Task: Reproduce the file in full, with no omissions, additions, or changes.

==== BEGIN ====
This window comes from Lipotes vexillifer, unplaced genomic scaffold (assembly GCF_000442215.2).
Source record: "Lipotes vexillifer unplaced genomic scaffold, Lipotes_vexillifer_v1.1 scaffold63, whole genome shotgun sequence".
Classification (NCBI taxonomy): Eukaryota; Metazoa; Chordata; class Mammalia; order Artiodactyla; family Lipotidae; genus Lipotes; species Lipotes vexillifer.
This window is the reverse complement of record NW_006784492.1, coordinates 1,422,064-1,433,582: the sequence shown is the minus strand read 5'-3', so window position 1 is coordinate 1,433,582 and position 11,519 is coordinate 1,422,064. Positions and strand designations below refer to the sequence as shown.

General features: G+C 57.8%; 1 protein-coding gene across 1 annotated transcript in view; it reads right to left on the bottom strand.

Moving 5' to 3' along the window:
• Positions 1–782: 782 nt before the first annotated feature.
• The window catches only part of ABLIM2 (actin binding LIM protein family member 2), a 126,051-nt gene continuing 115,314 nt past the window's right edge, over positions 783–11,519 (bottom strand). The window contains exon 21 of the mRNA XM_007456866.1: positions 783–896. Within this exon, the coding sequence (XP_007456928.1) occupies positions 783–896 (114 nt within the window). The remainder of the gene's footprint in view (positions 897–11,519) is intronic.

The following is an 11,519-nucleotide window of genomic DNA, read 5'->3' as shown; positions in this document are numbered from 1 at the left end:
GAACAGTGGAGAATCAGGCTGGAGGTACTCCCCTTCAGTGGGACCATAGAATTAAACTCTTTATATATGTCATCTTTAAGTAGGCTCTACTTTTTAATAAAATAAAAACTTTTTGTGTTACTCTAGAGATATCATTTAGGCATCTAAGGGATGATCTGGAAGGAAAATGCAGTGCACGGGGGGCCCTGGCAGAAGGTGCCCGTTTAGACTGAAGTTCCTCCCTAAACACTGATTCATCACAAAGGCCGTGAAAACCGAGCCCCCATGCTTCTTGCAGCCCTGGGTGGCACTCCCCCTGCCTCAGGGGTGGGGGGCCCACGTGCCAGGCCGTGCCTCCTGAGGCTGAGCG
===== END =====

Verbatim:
This window comes from Lipotes vexillifer, unplaced genomic scaffold (assembly GCF_000442215.2).
Source record: "Lipotes vexillifer unplaced genomic scaffold, Lipotes_vexillifer_v1.1 scaffold63, whole genome shotgun sequence".
Classification (NCBI taxonomy): Eukaryota; Metazoa; Chordata; class Mammalia; order Artiodactyla; family Lipotidae; genus Lipotes; species Lipotes vexillifer.
This window is the reverse complement of record NW_006784492.1, coordinates 1,422,064-1,433,582: the sequence shown is the minus strand read 5'-3', so window position 1 is coordinate 1,433,582 and position 11,519 is coordinate 1,422,064. Positions and strand designations below refer to the sequence as shown.

General features: G+C 57.8%; 1 protein-coding gene across 1 annotated transcript in view; it reads right to left on the bottom strand.

Moving 5' to 3' along the window:
• Positions 1–782: 782 nt before the first annotated feature.
• The window catches only part of ABLIM2 (actin binding LIM protein family member 2), a 126,051-nt gene continuing 115,314 nt past the window's right edge, over positions 783–11,519 (bottom strand). The window contains exon 21 of the mRNA XM_007456866.1: positions 783–896. Within this exon, the coding sequence (XP_007456928.1) occupies positions 783–896 (114 nt within the window). The remainder of the gene's footprint in view (positions 897–11,519) is intronic.

The following is an 11,519-nucleotide window of genomic DNA, read 5'->3' as shown; positions in this document are numbered from 1 at the left end:
GAACAGTGGAGAATCAGGCTGGAGGTACTCCCCTTCAGTGGGACCATAGAATTAAACTCTTTATATATGTCATCTTTAAGTAGGCTCTACTTTTTAATAAAATAAAAACTTTTTGTGTTACTCTAGAGATATCATTTAGGCATCTAAGGGATGATCTGGAAGGAAAATGCAGTGCACGGGGGGCCCTGGCAGAAGGTGCCCGTTTAGACTGAAGTTCCTCCCTAAACACTGATTCATCACAAAGGCCGTGAAAACCGAGCCCCCATGCTTCTTGCAGCCCTGGGTGGCACTCCCCCTGCCTCAGGGGTGGGGGGCCCACGTGCCAGGCCGTGCCTCCTGAGGCTGAGCG